Behavioural therapy seems to be superior to drugs alone for Urinary Incontinence


According to a review, both stress and urgency urinary incontinence improve more with behavioural therapies than with medications alone.

In a new systematic review and network meta-analysis (NMA) of 84 randomized trials published in the Annals of Internal Medicine, most interventions including combination therapies improved or resolved women's symptoms better than no treatment, whether sham or watchful waiting. Hormones and periurethral bulking agents appeared less than effective, however.

Women with stress UI improved more with behavioural therapy (alone or with hormones) than with alpha-agonists or hormones alone. Alpha-agonists typically outperformed hormone therapy. Neuromodulation appeared better than no treatment for improving or resolving symptoms or increasing patient satisfaction.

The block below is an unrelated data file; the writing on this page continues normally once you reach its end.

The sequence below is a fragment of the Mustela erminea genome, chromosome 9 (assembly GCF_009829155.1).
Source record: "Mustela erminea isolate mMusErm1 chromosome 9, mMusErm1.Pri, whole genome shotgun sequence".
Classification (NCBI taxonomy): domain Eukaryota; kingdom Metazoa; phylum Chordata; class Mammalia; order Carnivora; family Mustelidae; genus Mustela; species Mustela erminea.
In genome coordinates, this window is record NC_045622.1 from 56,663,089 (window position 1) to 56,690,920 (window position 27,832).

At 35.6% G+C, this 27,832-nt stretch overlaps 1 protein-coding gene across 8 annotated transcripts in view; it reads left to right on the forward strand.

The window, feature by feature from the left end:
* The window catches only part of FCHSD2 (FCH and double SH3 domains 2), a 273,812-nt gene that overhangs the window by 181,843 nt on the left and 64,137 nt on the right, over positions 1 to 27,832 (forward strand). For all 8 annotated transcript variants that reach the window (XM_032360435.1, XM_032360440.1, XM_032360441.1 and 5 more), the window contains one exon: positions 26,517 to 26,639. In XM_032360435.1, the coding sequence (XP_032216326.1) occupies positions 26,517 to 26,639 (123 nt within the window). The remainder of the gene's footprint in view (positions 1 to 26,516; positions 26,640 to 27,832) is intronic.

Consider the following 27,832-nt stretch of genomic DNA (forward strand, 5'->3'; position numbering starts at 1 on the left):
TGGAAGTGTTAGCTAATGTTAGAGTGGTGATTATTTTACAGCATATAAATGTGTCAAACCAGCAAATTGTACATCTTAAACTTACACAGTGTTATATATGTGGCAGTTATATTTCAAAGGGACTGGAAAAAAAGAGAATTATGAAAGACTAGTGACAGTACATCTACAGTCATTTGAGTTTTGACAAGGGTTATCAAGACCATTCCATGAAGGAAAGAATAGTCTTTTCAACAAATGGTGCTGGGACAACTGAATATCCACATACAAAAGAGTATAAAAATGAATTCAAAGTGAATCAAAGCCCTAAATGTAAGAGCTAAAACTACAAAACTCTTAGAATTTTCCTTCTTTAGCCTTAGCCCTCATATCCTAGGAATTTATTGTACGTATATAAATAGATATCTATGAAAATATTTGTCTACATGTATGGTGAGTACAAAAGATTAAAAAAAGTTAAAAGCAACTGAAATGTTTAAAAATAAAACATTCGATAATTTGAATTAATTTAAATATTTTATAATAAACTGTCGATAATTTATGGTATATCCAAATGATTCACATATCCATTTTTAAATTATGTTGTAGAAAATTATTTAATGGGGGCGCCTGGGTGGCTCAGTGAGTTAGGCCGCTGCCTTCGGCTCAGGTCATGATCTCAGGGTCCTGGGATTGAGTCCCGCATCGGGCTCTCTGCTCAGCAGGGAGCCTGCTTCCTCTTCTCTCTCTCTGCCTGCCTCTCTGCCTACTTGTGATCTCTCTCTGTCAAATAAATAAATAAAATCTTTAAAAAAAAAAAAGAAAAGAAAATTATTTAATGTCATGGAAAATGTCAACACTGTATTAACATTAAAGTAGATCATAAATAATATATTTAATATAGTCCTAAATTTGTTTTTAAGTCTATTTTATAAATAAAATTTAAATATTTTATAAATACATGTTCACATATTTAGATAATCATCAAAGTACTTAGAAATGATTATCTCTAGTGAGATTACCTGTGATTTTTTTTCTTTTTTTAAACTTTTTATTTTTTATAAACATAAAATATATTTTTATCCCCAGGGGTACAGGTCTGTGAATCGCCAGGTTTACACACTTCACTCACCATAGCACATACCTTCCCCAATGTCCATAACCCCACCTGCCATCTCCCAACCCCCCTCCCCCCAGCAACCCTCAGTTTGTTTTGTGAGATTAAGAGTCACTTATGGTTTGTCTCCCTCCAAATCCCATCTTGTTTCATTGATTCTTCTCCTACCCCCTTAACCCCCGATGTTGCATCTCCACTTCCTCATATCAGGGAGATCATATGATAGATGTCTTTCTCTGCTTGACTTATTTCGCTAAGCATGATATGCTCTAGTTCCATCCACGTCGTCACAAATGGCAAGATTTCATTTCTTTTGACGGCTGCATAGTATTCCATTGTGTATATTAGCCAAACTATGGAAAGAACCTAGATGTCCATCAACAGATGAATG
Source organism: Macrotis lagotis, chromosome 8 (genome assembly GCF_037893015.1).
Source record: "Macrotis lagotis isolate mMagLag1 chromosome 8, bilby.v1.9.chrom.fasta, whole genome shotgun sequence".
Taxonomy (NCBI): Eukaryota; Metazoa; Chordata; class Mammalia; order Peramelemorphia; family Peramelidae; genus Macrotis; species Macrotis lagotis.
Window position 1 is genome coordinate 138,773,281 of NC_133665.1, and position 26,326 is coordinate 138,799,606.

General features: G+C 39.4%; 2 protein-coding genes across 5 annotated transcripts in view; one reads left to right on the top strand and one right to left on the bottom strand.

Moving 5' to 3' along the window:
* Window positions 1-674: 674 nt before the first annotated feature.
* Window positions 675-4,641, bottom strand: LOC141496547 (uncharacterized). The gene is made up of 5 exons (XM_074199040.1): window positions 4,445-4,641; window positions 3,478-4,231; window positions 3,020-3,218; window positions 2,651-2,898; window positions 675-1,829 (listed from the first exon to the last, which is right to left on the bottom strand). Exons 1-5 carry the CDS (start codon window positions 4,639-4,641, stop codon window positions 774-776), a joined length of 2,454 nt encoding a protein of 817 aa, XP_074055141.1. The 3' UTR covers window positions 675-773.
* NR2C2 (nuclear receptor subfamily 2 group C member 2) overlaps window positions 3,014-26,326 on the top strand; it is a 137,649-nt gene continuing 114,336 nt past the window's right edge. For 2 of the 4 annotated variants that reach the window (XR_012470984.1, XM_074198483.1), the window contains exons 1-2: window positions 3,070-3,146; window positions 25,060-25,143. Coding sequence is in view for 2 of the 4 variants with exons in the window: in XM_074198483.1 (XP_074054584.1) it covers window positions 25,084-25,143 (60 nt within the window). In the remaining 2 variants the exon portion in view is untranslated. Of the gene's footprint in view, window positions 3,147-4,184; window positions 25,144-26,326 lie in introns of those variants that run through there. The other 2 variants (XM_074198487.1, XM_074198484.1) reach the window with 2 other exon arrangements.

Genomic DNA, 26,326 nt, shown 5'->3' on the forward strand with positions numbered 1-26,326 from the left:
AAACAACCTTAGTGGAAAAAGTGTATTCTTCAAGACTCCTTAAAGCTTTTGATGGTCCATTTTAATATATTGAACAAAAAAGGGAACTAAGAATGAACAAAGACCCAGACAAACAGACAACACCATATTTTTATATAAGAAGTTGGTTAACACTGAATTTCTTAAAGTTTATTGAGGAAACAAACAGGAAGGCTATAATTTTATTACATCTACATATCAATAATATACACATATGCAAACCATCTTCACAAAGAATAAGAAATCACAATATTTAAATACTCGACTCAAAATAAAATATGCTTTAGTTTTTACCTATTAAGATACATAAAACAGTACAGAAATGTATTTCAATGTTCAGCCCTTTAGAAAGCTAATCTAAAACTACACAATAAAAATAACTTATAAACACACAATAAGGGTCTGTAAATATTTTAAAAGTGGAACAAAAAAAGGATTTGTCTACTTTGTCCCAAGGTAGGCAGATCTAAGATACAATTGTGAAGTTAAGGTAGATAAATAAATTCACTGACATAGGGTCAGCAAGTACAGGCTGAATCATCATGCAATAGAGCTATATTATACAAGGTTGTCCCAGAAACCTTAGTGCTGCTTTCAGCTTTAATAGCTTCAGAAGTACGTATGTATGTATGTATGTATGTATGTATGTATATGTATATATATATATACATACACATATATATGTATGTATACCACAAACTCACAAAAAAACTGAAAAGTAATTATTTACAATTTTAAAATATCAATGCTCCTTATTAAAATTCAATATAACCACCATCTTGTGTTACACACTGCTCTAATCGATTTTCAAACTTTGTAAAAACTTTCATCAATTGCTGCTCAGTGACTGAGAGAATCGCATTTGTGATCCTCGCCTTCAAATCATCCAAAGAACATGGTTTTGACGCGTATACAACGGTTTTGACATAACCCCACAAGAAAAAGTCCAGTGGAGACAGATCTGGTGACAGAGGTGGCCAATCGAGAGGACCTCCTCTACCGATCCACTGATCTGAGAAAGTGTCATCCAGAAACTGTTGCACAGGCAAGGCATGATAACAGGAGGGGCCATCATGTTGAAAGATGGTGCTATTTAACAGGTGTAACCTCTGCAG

Among urgency UI treatments, behavioural therapy more often led to improvement or cure than anticholinergics. Both neuromodulation and botulinum toxin A were more effective than no treatment. Onabotulinum toxin A outperformed neuromodulation for symptom resolution.

Investigators considered each intervention or combination according to whether it was first-, second-, or third-line therapy. Adverse events varied according to the intervention, and they included dry mouth, nausea, and fatigue following drug therapy.

These findings are consistent with previously published systematic reviews regarding nonsurgical treatment of UI in women but are more complete, because it was evaluated additional medication classes and interventions, and conducted NMAs to combine direct evidence from head-to-head comparisons with indirect evidence.


Balk EM, Rofeberg VN, Adam GP, Kimmel HJ, Trikalinos TA, and Jeppson PC. Pharmacologic and nonpharmacologic treatments for urinary incontinence in women: A systematic review and network meta-analysis of clinical outcomes. Ann Intern Med. DOI:10.7326/M18-3227